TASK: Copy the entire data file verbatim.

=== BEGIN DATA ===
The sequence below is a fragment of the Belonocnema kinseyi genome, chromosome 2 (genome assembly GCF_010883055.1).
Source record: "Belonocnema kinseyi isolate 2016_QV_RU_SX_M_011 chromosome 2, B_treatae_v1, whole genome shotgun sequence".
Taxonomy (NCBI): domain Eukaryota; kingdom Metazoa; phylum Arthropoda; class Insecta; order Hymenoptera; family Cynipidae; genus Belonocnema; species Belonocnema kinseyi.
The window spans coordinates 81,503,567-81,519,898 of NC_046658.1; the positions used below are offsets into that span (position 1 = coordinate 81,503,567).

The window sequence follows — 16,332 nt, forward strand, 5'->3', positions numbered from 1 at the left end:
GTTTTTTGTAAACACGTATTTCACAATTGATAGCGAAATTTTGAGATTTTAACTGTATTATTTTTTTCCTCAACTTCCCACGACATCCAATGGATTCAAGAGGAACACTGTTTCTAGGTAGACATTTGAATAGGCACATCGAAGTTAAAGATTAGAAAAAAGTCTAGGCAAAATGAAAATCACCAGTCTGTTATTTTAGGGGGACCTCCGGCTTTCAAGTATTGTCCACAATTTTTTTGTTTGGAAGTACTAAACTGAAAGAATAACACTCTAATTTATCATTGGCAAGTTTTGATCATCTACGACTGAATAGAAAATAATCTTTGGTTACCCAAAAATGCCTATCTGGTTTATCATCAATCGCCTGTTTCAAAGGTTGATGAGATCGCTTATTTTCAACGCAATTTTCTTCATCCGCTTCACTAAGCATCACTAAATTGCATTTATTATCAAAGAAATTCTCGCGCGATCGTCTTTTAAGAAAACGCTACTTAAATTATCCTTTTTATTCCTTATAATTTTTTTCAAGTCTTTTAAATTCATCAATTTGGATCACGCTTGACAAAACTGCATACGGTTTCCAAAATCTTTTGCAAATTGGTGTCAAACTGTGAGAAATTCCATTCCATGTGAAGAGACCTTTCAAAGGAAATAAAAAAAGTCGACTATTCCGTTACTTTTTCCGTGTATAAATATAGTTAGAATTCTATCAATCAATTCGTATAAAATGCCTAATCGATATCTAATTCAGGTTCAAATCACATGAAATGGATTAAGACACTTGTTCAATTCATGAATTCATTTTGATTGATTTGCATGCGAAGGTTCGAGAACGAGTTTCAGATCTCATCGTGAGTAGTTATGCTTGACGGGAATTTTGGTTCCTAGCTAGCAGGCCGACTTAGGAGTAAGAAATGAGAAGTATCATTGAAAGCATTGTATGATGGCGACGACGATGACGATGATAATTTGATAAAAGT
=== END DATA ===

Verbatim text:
The sequence below is a fragment of the Belonocnema kinseyi genome, chromosome 2 (genome assembly GCF_010883055.1).
Source record: "Belonocnema kinseyi isolate 2016_QV_RU_SX_M_011 chromosome 2, B_treatae_v1, whole genome shotgun sequence".
Taxonomy (NCBI): domain Eukaryota; kingdom Metazoa; phylum Arthropoda; class Insecta; order Hymenoptera; family Cynipidae; genus Belonocnema; species Belonocnema kinseyi.
The window spans coordinates 81,503,567-81,519,898 of NC_046658.1; the positions used below are offsets into that span (position 1 = coordinate 81,503,567).

The window sequence follows — 16,332 nt, forward strand, 5'->3', positions numbered from 1 at the left end:
GTTTTTTGTAAACACGTATTTCACAATTGATAGCGAAATTTTGAGATTTTAACTGTATTATTTTTTTCCTCAACTTCCCACGACATCCAATGGATTCAAGAGGAACACTGTTTCTAGGTAGACATTTGAATAGGCACATCGAAGTTAAAGATTAGAAAAAAGTCTAGGCAAAATGAAAATCACCAGTCTGTTATTTTAGGGGGACCTCCGGCTTTCAAGTATTGTCCACAATTTTTTTGTTTGGAAGTACTAAACTGAAAGAATAACACTCTAATTTATCATTGGCAAGTTTTGATCATCTACGACTGAATAGAAAATAATCTTTGGTTACCCAAAAATGCCTATCTGGTTTATCATCAATCGCCTGTTTCAAAGGTTGATGAGATCGCTTATTTTCAACGCAATTTTCTTCATCCGCTTCACTAAGCATCACTAAATTGCATTTATTATCAAAGAAATTCTCGCGCGATCGTCTTTTAAGAAAACGCTACTTAAATTATCCTTTTTATTCCTTATAATTTTTTTCAAGTCTTTTAAATTCATCAATTTGGATCACGCTTGACAAAACTGCATACGGTTTCCAAAATCTTTTGCAAATTGGTGTCAAACTGTGAGAAATTCCATTCCATGTGAAGAGACCTTTCAAAGGAAATAAAAAAAGTCGACTATTCCGTTACTTTTTCCGTGTATAAATATAGTTAGAATTCTATCAATCAATTCGTATAAAATGCCTAATCGATATCTAATTCAGGTTCAAATCACATGAAATGGATTAAGACACTTGTTCAATTCATGAATTCATTTTGATTGATTTGCATGCGAAGGTTCGAGAACGAGTTTCAGATCTCATCGTGAGTAGTTATGCTTGACGGGAATTTTGGTTCCTAGCTAGCAGGCCGACTTAGGAGTAAGAAATGAGAAGTATCATTGAAAGCATTGTATGATGGCGACGACGATGACGATGATAATTTGATAAAAGT